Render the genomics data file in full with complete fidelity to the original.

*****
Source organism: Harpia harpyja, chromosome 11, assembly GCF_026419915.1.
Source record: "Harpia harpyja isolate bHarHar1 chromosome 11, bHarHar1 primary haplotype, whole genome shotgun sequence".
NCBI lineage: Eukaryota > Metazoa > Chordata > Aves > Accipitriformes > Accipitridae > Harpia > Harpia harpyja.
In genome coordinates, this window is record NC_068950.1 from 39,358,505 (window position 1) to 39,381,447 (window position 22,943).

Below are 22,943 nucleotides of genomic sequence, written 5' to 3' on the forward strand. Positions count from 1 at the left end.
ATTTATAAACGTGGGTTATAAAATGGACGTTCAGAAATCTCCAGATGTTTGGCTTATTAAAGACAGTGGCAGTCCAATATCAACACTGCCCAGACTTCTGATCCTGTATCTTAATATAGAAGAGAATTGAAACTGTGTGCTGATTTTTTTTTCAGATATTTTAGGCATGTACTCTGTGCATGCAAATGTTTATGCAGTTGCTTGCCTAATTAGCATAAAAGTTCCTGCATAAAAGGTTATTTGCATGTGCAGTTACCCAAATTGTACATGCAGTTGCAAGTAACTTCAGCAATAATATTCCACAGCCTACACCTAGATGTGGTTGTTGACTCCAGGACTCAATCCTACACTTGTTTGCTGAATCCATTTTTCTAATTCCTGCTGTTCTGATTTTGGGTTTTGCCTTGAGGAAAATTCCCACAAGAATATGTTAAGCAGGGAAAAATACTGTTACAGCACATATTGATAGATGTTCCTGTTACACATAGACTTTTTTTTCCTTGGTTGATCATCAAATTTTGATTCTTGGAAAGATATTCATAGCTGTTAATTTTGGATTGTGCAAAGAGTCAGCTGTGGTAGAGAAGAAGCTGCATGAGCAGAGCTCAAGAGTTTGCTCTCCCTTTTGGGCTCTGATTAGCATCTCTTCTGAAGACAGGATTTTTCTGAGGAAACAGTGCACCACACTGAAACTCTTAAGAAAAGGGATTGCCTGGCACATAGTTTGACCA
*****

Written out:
Source organism: Harpia harpyja, chromosome 11, assembly GCF_026419915.1.
Source record: "Harpia harpyja isolate bHarHar1 chromosome 11, bHarHar1 primary haplotype, whole genome shotgun sequence".
NCBI lineage: Eukaryota > Metazoa > Chordata > Aves > Accipitriformes > Accipitridae > Harpia > Harpia harpyja.
In genome coordinates, this window is record NC_068950.1 from 39,358,505 (window position 1) to 39,381,447 (window position 22,943).

Below are 22,943 nucleotides of genomic sequence, written 5' to 3' on the forward strand. Positions count from 1 at the left end.
ATTTATAAACGTGGGTTATAAAATGGACGTTCAGAAATCTCCAGATGTTTGGCTTATTAAAGACAGTGGCAGTCCAATATCAACACTGCCCAGACTTCTGATCCTGTATCTTAATATAGAAGAGAATTGAAACTGTGTGCTGATTTTTTTTTCAGATATTTTAGGCATGTACTCTGTGCATGCAAATGTTTATGCAGTTGCTTGCCTAATTAGCATAAAAGTTCCTGCATAAAAGGTTATTTGCATGTGCAGTTACCCAAATTGTACATGCAGTTGCAAGTAACTTCAGCAATAATATTCCACAGCCTACACCTAGATGTGGTTGTTGACTCCAGGACTCAATCCTACACTTGTTTGCTGAATCCATTTTTCTAATTCCTGCTGTTCTGATTTTGGGTTTTGCCTTGAGGAAAATTCCCACAAGAATATGTTAAGCAGGGAAAAATACTGTTACAGCACATATTGATAGATGTTCCTGTTACACATAGACTTTTTTTTCCTTGGTTGATCATCAAATTTTGATTCTTGGAAAGATATTCATAGCTGTTAATTTTGGATTGTGCAAAGAGTCAGCTGTGGTAGAGAAGAAGCTGCATGAGCAGAGCTCAAGAGTTTGCTCTCCCTTTTGGGCTCTGATTAGCATCTCTTCTGAAGACAGGATTTTTCTGAGGAAACAGTGCACCACACTGAAACTCTTAAGAAAAGGGATTGCCTGGCACATAGTTTGACCA